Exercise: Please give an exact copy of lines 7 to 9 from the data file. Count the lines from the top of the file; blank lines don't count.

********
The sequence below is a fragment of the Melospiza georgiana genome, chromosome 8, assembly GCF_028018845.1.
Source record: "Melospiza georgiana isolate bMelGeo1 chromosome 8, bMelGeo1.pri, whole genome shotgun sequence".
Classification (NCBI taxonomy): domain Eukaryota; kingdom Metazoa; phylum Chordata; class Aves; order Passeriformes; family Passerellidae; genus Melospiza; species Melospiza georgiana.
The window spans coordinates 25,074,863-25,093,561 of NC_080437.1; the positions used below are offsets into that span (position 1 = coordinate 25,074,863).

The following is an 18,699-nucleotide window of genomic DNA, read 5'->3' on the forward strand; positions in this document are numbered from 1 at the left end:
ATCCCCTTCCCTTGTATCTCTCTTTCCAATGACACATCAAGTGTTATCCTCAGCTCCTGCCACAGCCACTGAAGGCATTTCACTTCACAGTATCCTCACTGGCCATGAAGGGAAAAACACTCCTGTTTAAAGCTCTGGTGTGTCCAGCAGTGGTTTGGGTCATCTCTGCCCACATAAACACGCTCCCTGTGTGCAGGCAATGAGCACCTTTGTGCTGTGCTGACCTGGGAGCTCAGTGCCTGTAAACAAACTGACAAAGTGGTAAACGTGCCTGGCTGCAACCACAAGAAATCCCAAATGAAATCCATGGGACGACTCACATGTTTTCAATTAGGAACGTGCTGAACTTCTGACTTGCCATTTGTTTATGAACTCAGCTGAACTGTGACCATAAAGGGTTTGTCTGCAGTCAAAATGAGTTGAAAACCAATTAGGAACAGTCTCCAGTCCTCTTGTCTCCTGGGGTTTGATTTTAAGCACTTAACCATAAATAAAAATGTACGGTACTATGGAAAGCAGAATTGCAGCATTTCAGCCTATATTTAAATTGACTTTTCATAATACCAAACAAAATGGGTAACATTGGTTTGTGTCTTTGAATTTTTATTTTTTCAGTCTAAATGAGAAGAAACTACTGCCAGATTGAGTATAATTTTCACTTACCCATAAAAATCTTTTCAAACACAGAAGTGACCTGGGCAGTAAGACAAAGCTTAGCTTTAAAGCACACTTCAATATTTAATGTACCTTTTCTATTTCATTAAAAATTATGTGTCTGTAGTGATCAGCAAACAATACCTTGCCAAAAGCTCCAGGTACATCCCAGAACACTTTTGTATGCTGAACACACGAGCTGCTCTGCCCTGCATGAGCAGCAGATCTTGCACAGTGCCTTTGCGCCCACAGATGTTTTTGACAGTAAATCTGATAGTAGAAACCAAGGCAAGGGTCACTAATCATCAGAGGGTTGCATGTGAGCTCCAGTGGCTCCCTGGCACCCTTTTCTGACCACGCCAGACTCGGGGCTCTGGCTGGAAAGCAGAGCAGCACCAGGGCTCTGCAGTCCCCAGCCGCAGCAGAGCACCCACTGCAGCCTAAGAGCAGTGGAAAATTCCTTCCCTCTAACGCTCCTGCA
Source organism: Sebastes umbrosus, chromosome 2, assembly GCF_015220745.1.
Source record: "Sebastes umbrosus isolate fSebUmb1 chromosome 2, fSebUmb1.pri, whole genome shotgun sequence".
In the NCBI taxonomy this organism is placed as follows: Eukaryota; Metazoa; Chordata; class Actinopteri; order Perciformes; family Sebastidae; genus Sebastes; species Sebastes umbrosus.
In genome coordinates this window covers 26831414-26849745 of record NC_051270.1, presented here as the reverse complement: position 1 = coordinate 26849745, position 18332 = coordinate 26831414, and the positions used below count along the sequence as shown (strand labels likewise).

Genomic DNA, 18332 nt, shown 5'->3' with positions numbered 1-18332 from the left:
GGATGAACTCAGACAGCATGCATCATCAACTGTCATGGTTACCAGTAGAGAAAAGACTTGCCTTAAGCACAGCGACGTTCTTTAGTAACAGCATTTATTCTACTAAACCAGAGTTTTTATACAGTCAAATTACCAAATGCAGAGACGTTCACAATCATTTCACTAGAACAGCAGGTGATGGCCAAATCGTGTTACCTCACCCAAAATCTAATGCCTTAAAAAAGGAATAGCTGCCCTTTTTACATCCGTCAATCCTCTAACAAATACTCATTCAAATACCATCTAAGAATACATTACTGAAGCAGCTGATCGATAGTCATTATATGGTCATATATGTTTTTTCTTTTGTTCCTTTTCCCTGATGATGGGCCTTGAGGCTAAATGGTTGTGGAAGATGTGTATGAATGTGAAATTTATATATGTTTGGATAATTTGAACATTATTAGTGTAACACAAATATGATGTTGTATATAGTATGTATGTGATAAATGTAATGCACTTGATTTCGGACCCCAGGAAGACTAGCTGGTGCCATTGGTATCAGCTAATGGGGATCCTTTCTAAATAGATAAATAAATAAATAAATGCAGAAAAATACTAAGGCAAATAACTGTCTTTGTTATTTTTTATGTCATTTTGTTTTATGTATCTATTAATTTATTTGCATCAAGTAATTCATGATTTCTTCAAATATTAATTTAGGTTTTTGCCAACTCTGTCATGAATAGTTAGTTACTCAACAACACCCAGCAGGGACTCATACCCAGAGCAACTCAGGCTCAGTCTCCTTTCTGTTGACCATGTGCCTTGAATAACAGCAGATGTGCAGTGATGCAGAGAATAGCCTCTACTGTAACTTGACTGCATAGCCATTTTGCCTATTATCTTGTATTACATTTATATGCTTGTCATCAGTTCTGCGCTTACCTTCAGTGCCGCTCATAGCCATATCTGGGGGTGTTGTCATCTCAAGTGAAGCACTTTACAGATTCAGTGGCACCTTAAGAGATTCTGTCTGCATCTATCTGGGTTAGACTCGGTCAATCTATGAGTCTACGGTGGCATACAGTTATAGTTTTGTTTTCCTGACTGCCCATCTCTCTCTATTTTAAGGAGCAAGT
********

Source organism: Sebastes umbrosus, chromosome 2, assembly GCF_015220745.1.
Source record: "Sebastes umbrosus isolate fSebUmb1 chromosome 2, fSebUmb1.pri, whole genome shotgun sequence".
In the NCBI taxonomy this organism is placed as follows: Eukaryota; Metazoa; Chordata; class Actinopteri; order Perciformes; family Sebastidae; genus Sebastes; species Sebastes umbrosus.